On Saturday, the Afghan people took another step toward lasting peace and prosperity while dealing a blow to terrorism. Afghan women and men turned out in massive numbers to participate in the first direct presidential election in the country's history. Despite threats from al Qaeda and the Taliban, and notwithstanding claims of electoral fraud that must be fully investigated, no one can challenge the Afghan people's courage and determination to exercise their sovereign rights. Saturday's election was a joyous moment, but it was a moment, nonetheless, on a 10-year journey toward rebuilding our country.
For more than two decades, Soviet occupation, civil war and Taliban dictatorship had imposed an unrepresentative order on an unwilling people. This bloody legacy enabled al Qaeda to capture our country and use it for a campaign of global terrorism. But the election underscores a major break with the vicious cycle of the past. Just three years and two days after an international military coalition came to free our country, we Afghans have once again chosen the path of peace and democracy.
Afghanistan is making an impressive though difficult transition from conflict and dictatorship to popular empowerment. In December 2001, a group of Afghans met for U.N.-sponsored talks in Bonn and overcame factional differences to agree on a road map for peace and stability. Weeks later, for the first time in our history, power was transferred peacefully to an interim government. At the June 2002 loya jirga (Grand Assembly), the Afghan government took its next step toward increased legitimacy: representative delegates elected Hamid Karzai president through a secret ballot and approved choices for the key posts in his cabinet. After national consultations, a second loya jirga debated and ratified a new constitution that enshrined democratic institutions and citizens' rights, especially those of women.
While the election represents another milestone on our journey, the future will soon bring new hurdles. As the expectations of Afghans grow, Afghan leaders and our international partners must continue to deliver public security, economic growth and good governance. While the presence of international peacekeepers and the military coalition have been essential for the past three years, sustainable peace will now require urgent strengthening and expansion of Afghan national security institutions. The national army and police forces must create a safe environment for disarmament, demobilization and reintegration of militias. And rule of law will require establishing an impartial and effective judiciary, as well as addressing the menace of a criminalized economy dominated by drug networks.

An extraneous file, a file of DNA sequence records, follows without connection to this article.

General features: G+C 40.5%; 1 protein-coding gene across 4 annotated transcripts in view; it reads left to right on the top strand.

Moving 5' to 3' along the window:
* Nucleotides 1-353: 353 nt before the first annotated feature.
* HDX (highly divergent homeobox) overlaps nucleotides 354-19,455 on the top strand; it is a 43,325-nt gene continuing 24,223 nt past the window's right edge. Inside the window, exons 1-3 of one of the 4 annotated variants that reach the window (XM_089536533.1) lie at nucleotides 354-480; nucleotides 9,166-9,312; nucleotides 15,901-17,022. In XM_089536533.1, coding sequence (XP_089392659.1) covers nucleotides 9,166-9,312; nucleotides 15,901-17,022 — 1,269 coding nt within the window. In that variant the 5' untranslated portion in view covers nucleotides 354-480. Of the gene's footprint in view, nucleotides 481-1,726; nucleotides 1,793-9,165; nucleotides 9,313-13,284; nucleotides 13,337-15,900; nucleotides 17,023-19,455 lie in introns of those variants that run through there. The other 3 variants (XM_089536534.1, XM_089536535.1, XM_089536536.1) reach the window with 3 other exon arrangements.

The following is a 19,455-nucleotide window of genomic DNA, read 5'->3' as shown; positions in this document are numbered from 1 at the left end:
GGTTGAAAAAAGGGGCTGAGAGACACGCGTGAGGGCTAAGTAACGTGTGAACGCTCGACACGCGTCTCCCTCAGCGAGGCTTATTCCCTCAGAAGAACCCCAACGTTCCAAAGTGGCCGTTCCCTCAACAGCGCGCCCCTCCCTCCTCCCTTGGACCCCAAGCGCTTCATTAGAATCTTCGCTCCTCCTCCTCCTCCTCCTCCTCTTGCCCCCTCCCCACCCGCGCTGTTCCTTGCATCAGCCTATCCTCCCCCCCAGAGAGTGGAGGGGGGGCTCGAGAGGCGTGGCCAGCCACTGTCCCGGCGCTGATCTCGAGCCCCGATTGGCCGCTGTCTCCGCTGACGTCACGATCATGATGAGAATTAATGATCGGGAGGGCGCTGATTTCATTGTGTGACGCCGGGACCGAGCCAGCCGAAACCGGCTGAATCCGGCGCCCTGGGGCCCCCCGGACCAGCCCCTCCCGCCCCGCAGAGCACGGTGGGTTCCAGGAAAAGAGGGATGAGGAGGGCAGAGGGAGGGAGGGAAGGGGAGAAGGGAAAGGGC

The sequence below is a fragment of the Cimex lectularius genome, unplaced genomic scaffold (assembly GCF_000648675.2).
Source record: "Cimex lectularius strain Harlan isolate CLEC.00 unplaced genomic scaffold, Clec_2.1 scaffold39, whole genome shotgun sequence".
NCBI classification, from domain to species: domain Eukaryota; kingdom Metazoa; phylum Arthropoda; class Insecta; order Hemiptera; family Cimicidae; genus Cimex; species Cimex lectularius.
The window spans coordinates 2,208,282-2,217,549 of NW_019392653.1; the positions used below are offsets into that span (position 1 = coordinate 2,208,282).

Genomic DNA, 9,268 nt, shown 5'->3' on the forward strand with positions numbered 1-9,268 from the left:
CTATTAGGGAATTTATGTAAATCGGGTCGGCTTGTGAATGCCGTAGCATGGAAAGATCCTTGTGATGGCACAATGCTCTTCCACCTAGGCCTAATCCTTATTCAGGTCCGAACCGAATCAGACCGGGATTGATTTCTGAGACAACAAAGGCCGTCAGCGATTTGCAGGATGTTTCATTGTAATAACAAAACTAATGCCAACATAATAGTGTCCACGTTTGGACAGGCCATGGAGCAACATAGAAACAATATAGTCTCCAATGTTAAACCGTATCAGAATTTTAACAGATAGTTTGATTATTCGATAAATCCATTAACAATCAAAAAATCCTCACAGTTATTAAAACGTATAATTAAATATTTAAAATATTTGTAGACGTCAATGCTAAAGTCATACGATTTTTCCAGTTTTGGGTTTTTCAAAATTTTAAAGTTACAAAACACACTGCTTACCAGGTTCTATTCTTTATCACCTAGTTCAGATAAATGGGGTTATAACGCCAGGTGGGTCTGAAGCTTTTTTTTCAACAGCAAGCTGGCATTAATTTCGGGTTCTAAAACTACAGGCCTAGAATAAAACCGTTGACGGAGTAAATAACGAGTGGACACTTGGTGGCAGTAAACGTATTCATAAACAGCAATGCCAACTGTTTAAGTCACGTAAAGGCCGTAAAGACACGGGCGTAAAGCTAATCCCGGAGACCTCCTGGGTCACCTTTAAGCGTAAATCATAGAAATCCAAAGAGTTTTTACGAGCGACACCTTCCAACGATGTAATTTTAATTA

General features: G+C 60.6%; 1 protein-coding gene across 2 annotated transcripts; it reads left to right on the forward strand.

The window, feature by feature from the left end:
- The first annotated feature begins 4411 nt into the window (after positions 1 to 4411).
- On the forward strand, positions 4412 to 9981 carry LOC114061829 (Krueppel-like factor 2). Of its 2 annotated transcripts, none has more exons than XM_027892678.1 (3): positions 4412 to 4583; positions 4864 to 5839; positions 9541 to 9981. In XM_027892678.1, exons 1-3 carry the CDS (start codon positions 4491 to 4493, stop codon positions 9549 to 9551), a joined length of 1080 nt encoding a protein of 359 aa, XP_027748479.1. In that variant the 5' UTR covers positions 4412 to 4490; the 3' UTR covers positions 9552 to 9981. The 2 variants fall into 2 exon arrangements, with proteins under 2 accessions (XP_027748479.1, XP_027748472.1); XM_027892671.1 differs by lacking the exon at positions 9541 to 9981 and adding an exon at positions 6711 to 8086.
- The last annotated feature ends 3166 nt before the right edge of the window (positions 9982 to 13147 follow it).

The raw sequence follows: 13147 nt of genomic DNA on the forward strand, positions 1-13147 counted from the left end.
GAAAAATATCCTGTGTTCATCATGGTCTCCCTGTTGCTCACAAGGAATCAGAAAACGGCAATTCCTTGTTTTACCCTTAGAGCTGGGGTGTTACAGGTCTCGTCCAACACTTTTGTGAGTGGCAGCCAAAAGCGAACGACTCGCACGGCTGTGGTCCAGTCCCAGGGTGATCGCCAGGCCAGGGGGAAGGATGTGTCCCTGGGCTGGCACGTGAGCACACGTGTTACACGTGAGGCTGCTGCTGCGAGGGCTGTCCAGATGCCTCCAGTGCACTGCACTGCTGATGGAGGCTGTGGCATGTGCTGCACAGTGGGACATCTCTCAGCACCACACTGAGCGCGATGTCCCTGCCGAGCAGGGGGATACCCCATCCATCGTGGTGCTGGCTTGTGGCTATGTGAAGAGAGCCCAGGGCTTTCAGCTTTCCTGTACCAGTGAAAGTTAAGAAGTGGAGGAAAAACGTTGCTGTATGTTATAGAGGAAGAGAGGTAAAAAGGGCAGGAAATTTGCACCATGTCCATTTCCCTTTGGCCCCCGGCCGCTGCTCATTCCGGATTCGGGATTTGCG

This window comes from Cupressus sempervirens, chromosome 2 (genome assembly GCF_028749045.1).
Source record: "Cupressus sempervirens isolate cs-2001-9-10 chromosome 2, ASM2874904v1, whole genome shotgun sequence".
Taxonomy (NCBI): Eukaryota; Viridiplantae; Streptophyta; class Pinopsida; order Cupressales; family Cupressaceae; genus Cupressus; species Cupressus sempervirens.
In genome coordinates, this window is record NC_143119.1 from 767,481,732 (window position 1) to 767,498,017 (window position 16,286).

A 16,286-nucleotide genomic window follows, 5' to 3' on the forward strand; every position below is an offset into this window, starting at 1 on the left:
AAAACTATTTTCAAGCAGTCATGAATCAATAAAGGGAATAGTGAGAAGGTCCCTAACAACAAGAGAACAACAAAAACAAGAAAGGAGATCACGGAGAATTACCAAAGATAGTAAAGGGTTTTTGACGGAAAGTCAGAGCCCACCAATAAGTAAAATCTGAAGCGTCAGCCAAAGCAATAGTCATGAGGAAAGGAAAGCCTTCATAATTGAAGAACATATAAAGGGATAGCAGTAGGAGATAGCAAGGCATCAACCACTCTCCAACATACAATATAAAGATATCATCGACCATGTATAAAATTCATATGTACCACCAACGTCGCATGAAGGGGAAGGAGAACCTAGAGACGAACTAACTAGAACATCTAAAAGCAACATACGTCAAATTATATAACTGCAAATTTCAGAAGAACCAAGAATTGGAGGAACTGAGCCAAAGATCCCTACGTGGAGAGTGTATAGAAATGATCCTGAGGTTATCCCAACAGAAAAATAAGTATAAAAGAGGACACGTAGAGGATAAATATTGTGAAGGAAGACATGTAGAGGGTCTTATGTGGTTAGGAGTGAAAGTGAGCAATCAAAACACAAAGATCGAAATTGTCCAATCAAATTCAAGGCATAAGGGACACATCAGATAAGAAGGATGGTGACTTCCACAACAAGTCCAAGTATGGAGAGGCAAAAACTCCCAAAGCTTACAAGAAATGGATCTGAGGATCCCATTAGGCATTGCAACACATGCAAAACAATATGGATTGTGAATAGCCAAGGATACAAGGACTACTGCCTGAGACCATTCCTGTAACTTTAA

In April 2004 in Berlin, the international community acknowledged Afghanistan's long route to lasting peace by endorsing our $27.5 billion public investment plan for the next seven years. When they generously pledged $8.2 billion over three years as the down payment on that plan, they acknowledged that poverty was as great a threat to securing Afghanistan's future as militias, narcotics and terrorism. More than 70 percent of our people live on less than $2 a day, making us vulnerable to the cynical politics of patronage, xenophobia and criminality.
To free ourselves from endemic poverty and aid dependency in the next seven years, we will need predictable flows of international funds, and we will need to spend wisely. If we use these funds to alleviate immediate suffering, strengthen our human capital and rebuild our infrastructure, the Afghan people can prosper. With schools, basic health care, functioning roads, electric power, adequate water and other basic needs met, our entrepreneurs will thrive and our small and medium-size businesses will create jobs. Meanwhile, large-scale private investment programs will open markets for our goods and services. Our farmers and traders want to participate in the regional and global economy. We must help them to do so.
In December 2001, we saw the beginning of a remarkable partnership between the international community and the Afghan people. Since then, women and men from around the world have served our nation as soldiers, peacekeepers, diplomats, aid workers and election observers. Grateful for this unusual support, Afghans came to the polls en masse to affirm their commitment to a better future. Yet our journey together toward a democratic, secure and prosperous Afghanistan will not be realized overnight. Saturday's election is a historic achievement, but it is only one step forward. We must now recommit to our shared future, for we have all come to understand that whatever road we take in Afghanistan, we will take it together.
The writer is Afghanistan's finance minister.